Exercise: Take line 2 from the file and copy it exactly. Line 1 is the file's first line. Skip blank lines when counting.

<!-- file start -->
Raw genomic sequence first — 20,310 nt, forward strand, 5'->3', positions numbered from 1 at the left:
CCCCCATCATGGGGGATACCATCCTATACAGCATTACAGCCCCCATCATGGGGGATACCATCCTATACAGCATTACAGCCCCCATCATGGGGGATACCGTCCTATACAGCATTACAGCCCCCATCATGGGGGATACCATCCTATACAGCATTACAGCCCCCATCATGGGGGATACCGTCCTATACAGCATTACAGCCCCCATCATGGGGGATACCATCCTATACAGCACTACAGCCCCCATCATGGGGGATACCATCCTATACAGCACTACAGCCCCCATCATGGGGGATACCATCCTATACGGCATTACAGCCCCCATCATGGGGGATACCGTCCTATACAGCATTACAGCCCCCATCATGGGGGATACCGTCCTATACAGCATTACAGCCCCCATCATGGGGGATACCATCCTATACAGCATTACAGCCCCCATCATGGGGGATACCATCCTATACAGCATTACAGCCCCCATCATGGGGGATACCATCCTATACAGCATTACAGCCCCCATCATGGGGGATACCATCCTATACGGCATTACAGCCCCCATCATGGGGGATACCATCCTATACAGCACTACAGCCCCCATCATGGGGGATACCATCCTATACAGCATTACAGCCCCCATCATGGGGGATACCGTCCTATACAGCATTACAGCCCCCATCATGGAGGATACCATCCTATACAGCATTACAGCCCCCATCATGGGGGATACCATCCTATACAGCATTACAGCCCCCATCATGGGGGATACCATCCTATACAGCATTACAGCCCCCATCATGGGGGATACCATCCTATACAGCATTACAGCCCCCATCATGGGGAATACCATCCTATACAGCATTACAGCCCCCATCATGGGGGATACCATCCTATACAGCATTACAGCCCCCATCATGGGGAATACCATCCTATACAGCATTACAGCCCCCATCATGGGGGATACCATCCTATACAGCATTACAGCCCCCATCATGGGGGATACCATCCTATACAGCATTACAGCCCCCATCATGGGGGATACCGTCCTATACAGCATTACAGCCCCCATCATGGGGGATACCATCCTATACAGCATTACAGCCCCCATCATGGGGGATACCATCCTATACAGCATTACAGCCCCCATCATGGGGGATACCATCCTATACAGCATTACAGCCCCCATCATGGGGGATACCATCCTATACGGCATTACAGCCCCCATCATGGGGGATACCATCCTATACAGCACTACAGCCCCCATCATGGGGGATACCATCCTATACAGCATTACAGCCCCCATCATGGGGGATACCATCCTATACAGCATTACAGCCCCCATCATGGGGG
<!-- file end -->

CCCCCATCATGGGGGATACCATCCTATACAGCATTACAGCCCCCATCATGGGGGATACCATCCTATACAGCATTACAGCCCCCATCATGGGGGATACCGTCCTATACAGCATTACAGCCCCCATCATGGGGGATACCATCCTATACAGCATTACAGCCCCCATCATGGGGGATACCGTCCTATACAGCATTACAGCCCCCATCATGGGGGATACCATCCTATACAGCACTACAGCCCCCATCATGGGGGATACCATCCTATACAGCACTACAGCCCCCATCATGGGGGATACCATCCTATACGGCATTACAGCCCCCATCATGGGGGATACCGTCCTATACAGCATTACAGCCCCCATCATGGGGGATACCGTCCTATACAGCATTACAGCCCCCATCATGGGGGATACCATCCTATACAGCATTACAGCCCCCATCATGGGGGATACCATCCTATACAGCATTACAGCCCCCATCATGGGGGATACCATCCTATACAGCATTACAGCCCCCATCATGGGGGATACCATCCTATACGGCATTACAGCCCCCATCATGGGGGATACCATCCTATACAGCACTACAGCCCCCATCATGGGGGATACCATCCTATACAGCATTACAGCCCCCATCATGGGGGATACCGTCCTATACAGCATTACAGCCCCCATCATGGAGGATACCATCCTATACAGCATTACAGCCCCCATCATGGGGGATACCATCCTATACAGCATTACAGCCCCCATCATGGGGGATACCATCCTATACAGCATTACAGCCCCCATCATGGGGGATACCATCCTATACAGCATTACAGCCCCCATCATGGGGAATACCATCCTATACAGCATTACAGCCCCCATCATGGGGGATACCATCCTATACAGCATTACAGCCCCCATCATGGGGAATACCATCCTATACAGCATTACAGCCCCCATCATGGGGGATACCATCCTATACAGCATTACAGCCCCCATCATGGGGGATACCATCCTATACAGCATTACAGCCCCCATCATGGGGGATACCGTCCTATACAGCATTACAGCCCCCATCATGGGGGATACCATCCTATACAGCATTACAGCCCCCATCATGGGGGATACCATCCTATACAGCATTACAGCCCCCATCATGGGGGATACCATCCTATACAGCATTACAGCCCCCATCATGGGGGATACCATCCTATACGGCATTACAGCCCCCATCATGGGGGATACCATCCTATACAGCACTACAGCCCCCATCATGGGGGATACCATCCTATACAGCATTACAGCCCCCATCATGGGGGATACCATCCTATACAGCATTACAGCCCCCATCATGGGGG